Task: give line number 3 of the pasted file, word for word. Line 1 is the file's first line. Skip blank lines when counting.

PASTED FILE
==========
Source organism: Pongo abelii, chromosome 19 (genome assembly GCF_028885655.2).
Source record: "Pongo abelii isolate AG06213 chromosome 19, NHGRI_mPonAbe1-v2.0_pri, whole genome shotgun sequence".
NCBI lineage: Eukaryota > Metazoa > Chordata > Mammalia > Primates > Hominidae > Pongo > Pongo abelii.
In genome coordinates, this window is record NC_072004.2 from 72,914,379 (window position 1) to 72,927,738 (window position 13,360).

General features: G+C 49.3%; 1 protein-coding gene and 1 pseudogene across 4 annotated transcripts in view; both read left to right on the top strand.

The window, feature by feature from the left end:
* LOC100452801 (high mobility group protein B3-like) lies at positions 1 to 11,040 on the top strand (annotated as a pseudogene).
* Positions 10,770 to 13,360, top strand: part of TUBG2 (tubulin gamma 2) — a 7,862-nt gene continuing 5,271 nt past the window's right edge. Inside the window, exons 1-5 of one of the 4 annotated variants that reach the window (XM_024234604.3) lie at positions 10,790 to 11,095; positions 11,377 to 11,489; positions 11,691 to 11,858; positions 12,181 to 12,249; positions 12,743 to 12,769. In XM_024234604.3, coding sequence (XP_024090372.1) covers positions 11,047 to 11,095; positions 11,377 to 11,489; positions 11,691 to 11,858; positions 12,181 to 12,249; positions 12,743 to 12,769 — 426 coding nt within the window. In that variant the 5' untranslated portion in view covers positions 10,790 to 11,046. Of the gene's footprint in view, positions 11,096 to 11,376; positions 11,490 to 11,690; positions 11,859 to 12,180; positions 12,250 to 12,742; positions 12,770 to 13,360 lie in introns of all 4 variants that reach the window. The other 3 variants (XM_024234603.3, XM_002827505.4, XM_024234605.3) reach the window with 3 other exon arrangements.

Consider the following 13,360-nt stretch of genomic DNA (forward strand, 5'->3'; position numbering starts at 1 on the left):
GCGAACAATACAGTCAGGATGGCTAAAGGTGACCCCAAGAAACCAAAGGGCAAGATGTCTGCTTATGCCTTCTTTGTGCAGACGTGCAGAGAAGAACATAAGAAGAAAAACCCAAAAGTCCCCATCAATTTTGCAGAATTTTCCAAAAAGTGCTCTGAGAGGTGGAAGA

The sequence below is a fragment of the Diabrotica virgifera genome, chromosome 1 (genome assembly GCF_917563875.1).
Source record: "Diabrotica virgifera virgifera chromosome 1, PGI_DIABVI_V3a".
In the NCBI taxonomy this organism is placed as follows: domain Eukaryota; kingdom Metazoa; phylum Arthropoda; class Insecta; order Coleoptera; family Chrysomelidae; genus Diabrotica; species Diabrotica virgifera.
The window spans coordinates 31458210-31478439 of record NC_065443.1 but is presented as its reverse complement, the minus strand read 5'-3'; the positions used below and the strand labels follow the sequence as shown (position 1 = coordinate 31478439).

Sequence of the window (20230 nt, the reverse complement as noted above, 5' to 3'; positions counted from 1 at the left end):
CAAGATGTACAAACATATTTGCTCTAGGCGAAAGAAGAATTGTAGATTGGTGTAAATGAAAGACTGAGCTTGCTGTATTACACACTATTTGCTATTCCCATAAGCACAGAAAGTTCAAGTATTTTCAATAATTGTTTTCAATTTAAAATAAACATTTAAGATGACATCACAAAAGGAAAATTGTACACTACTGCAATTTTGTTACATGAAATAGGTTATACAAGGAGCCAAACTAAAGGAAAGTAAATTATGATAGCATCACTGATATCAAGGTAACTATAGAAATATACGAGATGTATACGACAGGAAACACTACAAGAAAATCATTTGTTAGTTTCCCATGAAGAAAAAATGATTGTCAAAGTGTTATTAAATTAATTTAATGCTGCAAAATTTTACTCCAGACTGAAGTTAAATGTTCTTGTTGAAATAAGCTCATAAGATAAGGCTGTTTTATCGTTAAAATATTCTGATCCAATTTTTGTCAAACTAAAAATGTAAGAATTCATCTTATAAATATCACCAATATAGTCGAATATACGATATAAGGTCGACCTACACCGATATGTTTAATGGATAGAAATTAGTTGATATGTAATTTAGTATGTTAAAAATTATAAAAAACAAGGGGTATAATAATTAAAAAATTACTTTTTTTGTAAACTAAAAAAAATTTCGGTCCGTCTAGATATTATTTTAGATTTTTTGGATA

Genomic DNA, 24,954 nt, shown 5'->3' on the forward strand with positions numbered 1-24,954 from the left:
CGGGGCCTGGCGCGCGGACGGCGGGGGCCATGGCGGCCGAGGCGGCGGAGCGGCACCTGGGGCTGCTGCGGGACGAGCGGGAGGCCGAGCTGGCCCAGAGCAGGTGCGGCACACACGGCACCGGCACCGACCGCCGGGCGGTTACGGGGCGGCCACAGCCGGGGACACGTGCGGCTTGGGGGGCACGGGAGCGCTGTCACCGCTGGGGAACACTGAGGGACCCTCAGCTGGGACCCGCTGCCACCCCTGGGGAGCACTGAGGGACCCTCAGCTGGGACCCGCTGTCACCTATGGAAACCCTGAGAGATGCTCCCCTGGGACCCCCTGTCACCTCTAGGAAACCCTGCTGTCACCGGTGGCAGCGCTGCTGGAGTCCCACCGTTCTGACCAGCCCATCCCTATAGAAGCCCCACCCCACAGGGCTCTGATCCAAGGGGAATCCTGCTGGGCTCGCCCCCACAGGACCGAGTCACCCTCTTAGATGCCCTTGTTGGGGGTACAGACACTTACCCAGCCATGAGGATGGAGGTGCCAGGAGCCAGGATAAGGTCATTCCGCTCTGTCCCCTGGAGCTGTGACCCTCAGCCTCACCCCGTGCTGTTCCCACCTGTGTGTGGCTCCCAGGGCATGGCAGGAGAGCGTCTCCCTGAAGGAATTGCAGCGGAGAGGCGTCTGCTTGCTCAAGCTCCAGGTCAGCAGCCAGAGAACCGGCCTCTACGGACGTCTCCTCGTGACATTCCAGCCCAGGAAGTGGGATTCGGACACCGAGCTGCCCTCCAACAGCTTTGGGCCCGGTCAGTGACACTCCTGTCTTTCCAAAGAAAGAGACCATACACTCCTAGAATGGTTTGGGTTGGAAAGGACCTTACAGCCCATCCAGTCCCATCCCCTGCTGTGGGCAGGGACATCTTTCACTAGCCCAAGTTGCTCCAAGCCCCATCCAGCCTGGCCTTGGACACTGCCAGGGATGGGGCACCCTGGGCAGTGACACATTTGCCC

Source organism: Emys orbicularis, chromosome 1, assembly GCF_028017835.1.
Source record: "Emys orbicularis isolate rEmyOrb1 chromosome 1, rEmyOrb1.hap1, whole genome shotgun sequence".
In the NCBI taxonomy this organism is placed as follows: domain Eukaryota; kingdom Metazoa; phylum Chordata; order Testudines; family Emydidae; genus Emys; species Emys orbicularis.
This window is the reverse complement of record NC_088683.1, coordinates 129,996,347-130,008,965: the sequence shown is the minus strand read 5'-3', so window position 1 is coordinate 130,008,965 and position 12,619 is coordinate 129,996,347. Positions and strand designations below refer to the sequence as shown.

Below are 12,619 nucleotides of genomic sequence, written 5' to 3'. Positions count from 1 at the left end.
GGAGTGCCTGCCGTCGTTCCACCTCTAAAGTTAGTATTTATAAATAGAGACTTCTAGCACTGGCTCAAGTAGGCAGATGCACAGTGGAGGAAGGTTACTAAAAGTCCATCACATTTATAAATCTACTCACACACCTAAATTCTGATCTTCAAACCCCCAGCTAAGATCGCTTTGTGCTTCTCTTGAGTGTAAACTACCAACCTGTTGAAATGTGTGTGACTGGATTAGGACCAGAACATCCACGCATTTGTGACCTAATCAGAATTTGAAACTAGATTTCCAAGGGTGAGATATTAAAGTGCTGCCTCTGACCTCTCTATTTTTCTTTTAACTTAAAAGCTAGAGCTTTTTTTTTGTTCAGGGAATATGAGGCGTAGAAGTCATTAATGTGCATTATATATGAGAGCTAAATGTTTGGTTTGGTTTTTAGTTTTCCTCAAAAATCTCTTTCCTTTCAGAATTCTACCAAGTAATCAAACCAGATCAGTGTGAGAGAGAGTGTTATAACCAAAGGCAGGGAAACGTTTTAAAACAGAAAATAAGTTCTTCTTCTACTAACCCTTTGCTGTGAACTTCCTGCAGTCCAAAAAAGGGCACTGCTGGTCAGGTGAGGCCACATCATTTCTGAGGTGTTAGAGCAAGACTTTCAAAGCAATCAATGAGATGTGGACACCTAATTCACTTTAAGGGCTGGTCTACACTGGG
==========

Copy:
NCBI lineage: Eukaryota > Metazoa > Chordata > Mammalia > Primates > Hominidae > Pongo > Pongo abelii.